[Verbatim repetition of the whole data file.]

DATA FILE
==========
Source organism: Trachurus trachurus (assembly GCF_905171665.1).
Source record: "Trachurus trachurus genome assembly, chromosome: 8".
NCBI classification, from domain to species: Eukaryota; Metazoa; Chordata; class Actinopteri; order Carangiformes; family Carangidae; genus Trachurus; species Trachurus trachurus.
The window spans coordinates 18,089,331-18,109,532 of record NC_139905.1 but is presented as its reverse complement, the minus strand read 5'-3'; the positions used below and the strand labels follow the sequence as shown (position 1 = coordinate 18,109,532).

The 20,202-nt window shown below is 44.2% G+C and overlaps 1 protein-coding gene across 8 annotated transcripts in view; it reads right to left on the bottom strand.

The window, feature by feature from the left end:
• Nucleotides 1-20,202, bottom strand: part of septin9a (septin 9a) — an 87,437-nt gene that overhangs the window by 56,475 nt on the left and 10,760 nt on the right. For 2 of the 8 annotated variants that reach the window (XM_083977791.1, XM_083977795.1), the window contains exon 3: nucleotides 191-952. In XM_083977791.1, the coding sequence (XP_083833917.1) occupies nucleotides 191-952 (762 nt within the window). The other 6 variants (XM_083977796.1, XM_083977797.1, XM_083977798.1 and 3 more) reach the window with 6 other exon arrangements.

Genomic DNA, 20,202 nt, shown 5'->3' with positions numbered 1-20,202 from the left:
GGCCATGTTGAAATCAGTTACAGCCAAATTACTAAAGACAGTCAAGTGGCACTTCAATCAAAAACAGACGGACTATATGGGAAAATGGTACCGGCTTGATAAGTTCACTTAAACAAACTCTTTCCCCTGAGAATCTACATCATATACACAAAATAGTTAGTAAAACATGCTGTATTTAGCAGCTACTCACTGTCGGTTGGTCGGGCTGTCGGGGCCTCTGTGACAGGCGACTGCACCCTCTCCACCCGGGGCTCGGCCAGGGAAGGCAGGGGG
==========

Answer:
Source organism: Trachurus trachurus (assembly GCF_905171665.1).
Source record: "Trachurus trachurus genome assembly, chromosome: 8".
NCBI classification, from domain to species: Eukaryota; Metazoa; Chordata; class Actinopteri; order Carangiformes; family Carangidae; genus Trachurus; species Trachurus trachurus.
The window spans coordinates 18,089,331-18,109,532 of record NC_139905.1 but is presented as its reverse complement, the minus strand read 5'-3'; the positions used below and the strand labels follow the sequence as shown (position 1 = coordinate 18,109,532).

The 20,202-nt window shown below is 44.2% G+C and overlaps 1 protein-coding gene across 8 annotated transcripts in view; it reads right to left on the bottom strand.

The window, feature by feature from the left end:
• Nucleotides 1-20,202, bottom strand: part of septin9a (septin 9a) — an 87,437-nt gene that overhangs the window by 56,475 nt on the left and 10,760 nt on the right. For 2 of the 8 annotated variants that reach the window (XM_083977791.1, XM_083977795.1), the window contains exon 3: nucleotides 191-952. In XM_083977791.1, the coding sequence (XP_083833917.1) occupies nucleotides 191-952 (762 nt within the window). The other 6 variants (XM_083977796.1, XM_083977797.1, XM_083977798.1 and 3 more) reach the window with 6 other exon arrangements.

Genomic DNA, 20,202 nt, shown 5'->3' with positions numbered 1-20,202 from the left:
GGCCATGTTGAAATCAGTTACAGCCAAATTACTAAAGACAGTCAAGTGGCACTTCAATCAAAAACAGACGGACTATATGGGAAAATGGTACCGGCTTGATAAGTTCACTTAAACAAACTCTTTCCCCTGAGAATCTACATCATATACACAAAATAGTTAGTAAAACATGCTGTATTTAGCAGCTACTCACTGTCGGTTGGTCGGGCTGTCGGGGCCTCTGTGACAGGCGACTGCACCCTCTCCACCCGGGGCTCGGCCAGGGAAGGCAGGGGG